Diet Culture and Emily Mariko’s Salmon Rice Bowl

Trigger Warning: Food, Calories, Eating Disorders, Diet Culture

If you search the hashtag “#WhatIEatInADay” on Tik Tok, you’ll find a wide assortment of creators participating in a trend where, as the hashtag suggests, one simply posts all of the food that they consumed in a day. This hashtag boasts 10.6 billion views, so it comes as no surprise that the trend has many different variations. “What I Eat in a Day” can be followed with different editions that appeal to different audiences. College students may want to showcase the dining options at their schools (check out this girls breakfast at Yale), other creators such as this woman can share the fun foods that they eat on a vacation – the options are endless. However, as often is the case when talking about food on social media, there is a subsection of this trend that feeds into a toxic and dangerous diet culture that my generation has grown up with in the age of social media: What I Eat in a Day, Model Edition. 

As shown by the above, a quick search on Tik Tok for “Model eats in a day” produces an endless stream of video thumbnails of mostly white and always thin girls showing off their physiques. Already, this lack of representation raises some red flags. With only one body type showing up over and over again in association with modeling, it isn’t hard to see how, to a young, developing girl, thinness can become equated with health and beauty. While I don’t know the individual circumstances of each of these creators, Tik Tok consistently pushes these types of videos onto the feeds of vulnerable young girls, who come to desire a specific body type that may not be healthy for them. Not every girl looks like a Victoria Secret model, but that doesn’t mean that they are not healthy and beautiful. Clicking on these videos, one will find days full of restrictive eating habits with dangerously low calories. This pushes the message that if you eat like these girls, you will look like these girls. Let’s take a deeper look at an example.

In this video, we see a girl with very little body fat, eating maybe 1300 calories total throughout the day. That meets the daily caloric recommendation for a toddler. Furthermore, this specific video contains a very unbalanced diet – there is hardly any protein present, which is a macronutrient of key nutritional importance. Granted, this video only depicts one random day, so perhaps more protein is included on other days. However, by choosing to share this one specific day as her “What I Eat in a day as a Model”, this creator perpetuates the message that models typically eat in this way. This sentiment is furthered by her caption “PLEASE REMEMBER THIS IS WHAT WORKS FOR MY BODY!! EAT WHAT WORKS FOR YOUR BODY!” While this may be a well-intentioned disclaimer, it suggests that this eating style is how she has achieved this body type, when in reality there are many other factors that contribute to one’s physique (diet, exercise, genetics, bone structure, muscle composition, hormones, age, etc.,). It is not healthy to consistently eat like this, but to an impressionable young girl, adopting this style of restrictive eating often becomes seen as the only way to achieve the physique that so overwhelmingly dominates the mainstream narrative. This wildly distorts the concept of healthy eating, and can lead to eating disorders such as anorexia (a fixation on not eating to lose weight), orthorexia (a disordered eating pattern focused on the need to only eat “clean” or “pure” foods), and many others.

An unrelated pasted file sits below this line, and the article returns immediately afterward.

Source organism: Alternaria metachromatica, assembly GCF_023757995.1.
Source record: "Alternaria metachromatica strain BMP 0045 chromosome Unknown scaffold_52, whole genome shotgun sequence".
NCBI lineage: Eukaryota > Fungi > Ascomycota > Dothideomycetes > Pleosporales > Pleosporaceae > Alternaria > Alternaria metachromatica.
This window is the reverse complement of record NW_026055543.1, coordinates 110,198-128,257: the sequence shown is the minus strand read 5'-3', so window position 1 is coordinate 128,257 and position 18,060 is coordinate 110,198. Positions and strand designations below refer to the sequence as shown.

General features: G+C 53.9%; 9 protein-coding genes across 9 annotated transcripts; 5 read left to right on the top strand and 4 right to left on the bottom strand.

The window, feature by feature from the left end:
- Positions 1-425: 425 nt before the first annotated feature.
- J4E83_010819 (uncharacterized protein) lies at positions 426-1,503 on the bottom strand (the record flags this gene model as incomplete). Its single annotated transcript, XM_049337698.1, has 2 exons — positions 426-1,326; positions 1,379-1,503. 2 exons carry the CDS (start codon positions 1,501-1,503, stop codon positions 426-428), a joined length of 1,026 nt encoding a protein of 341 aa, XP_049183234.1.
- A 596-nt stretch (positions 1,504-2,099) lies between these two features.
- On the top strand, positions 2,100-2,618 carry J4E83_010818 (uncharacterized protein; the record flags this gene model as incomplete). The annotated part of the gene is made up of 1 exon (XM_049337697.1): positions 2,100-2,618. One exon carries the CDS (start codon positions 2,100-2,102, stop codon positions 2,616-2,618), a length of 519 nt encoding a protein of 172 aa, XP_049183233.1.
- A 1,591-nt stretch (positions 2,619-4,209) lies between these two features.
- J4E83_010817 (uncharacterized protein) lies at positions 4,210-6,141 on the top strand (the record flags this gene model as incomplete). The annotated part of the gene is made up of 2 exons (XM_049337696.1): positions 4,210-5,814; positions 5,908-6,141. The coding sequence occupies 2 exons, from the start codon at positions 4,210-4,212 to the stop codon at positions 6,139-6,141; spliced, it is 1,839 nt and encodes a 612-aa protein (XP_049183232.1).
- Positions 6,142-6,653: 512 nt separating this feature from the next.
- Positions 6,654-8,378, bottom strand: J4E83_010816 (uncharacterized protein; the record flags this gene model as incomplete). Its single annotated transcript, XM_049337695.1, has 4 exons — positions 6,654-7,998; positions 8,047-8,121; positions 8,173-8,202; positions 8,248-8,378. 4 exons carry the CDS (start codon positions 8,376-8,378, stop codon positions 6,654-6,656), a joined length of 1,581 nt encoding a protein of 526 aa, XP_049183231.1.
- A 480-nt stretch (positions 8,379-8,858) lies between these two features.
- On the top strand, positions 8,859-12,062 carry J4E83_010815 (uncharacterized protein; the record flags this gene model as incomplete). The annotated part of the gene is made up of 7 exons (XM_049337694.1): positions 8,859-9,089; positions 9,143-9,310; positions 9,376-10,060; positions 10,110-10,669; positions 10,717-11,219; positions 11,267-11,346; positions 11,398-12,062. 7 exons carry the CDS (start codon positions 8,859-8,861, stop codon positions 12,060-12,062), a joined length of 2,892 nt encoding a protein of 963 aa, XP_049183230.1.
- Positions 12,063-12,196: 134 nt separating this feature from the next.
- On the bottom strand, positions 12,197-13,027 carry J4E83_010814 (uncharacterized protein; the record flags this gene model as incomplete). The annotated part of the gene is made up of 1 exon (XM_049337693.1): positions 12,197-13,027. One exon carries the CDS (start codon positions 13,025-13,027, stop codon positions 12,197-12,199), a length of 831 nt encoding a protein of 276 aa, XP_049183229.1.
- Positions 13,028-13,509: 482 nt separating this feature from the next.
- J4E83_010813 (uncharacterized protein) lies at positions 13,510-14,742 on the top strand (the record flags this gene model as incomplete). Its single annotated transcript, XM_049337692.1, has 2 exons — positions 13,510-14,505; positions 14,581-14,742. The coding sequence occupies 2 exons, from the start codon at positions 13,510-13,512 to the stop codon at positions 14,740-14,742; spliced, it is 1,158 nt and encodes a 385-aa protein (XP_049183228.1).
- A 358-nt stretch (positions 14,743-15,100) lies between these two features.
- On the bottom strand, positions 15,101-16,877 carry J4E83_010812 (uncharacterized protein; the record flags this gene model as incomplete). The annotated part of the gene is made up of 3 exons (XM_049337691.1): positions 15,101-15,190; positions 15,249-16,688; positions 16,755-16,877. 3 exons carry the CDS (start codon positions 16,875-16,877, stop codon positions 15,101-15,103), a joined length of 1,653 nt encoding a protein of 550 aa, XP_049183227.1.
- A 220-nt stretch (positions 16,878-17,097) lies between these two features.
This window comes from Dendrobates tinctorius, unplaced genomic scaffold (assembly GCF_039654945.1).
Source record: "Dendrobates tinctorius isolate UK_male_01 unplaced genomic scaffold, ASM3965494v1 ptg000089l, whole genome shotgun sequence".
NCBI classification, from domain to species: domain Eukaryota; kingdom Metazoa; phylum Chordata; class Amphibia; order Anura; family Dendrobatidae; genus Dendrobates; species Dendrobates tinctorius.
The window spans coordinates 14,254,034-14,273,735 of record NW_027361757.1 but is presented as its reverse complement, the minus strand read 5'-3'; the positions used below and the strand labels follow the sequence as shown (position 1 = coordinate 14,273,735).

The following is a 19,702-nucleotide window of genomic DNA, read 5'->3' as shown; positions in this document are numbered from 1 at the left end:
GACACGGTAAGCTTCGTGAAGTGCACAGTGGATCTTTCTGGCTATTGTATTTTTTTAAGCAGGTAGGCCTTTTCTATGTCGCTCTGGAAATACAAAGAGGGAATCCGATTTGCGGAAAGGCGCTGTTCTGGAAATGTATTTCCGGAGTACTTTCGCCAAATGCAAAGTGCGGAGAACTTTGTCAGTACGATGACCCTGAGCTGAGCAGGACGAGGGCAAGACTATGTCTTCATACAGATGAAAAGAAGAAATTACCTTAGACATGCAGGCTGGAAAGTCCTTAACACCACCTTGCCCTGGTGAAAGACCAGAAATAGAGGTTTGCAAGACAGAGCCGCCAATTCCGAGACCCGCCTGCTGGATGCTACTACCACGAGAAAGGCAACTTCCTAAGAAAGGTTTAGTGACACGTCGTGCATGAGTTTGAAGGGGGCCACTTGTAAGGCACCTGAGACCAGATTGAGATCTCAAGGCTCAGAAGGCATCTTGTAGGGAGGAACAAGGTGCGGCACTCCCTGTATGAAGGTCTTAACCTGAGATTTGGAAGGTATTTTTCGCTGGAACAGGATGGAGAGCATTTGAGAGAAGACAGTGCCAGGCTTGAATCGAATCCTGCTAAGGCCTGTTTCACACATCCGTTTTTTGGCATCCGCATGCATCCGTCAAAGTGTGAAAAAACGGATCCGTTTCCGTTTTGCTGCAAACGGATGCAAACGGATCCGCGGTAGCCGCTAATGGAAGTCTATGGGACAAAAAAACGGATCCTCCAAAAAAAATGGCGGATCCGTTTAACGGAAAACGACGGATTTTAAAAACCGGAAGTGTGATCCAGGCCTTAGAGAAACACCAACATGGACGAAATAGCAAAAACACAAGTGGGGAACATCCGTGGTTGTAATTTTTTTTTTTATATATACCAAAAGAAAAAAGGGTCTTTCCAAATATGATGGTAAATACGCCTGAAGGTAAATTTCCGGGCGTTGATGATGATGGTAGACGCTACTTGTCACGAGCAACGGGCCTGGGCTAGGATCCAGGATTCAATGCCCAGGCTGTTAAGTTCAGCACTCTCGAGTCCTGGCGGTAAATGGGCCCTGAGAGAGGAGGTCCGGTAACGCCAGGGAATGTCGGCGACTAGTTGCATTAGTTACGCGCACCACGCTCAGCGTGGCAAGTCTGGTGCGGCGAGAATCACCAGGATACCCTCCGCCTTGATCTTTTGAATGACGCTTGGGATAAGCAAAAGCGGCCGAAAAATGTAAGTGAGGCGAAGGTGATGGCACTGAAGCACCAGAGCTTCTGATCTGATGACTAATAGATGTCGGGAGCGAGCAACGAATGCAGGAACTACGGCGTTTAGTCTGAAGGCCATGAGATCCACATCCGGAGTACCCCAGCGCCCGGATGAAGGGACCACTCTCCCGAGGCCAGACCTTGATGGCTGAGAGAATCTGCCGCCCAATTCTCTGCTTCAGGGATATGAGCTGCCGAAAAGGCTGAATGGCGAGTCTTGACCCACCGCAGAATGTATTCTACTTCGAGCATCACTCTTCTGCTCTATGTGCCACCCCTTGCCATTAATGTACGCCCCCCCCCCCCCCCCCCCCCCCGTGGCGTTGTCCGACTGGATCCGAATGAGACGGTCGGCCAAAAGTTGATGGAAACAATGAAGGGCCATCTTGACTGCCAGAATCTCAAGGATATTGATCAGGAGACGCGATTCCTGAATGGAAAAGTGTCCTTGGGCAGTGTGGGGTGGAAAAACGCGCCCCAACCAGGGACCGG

However, the sheer size of Tik Tok as a social media platform (>750 million users) means that in coexistence with this toxic diet culture are some creators who are trying to promote healthier and more normal eating habits. One of these creators is Emily Mariko, a 30 year old influencer who posts aesthetically pleasing videos of her making substantive, hearty meals with high nutritional value, that aren’t just plain salads or rice cakes. Mariko has been an influencer for years, but recently blew up after posting this video making a salmon+rice bowl. The video has garnered over 80 million views and 7.7 million likes since being posted on September 21, 2021, earning Mariko’s Tik Tok page 9.4 million followers.

The combination of her satisfying videos and aesthetically pleasing lifestyle leads the Tik Tok algorithm to push Mariko’s videos to the same audience that consumes videos highlighting and encouraging disordered eating habits. Mariko is not just showing girls what healthy eating looks like, but also that food is not the enemy. Foods like white rice have been villainized by years of fad diets that cut out perfectly normal foods from “acceptable” eating. Avoiding carbohydrates, fats, and processed foods is a common attribute to many restrictive meal plans in order to minimize caloric intake, but Mariko is showing her audience that these foods can and should be included into one’s daily eating. However, it is important to recognize that while Emily Mariko may be encouraging healthier eating habits than the restrictive lens of diet culture, Mariko holds a lot of influence because she, as most other successful fitness/lifestyle influencers that contribute to diet culture, has the thin/lean physique and small frame that diet culture has pushed on society to be the “goal” body type. In a hypothetical alternate universe where nothing except her natural body type changed, I wonder if Mariko would experience the same successes as a food/fitness/lifestyle influencer.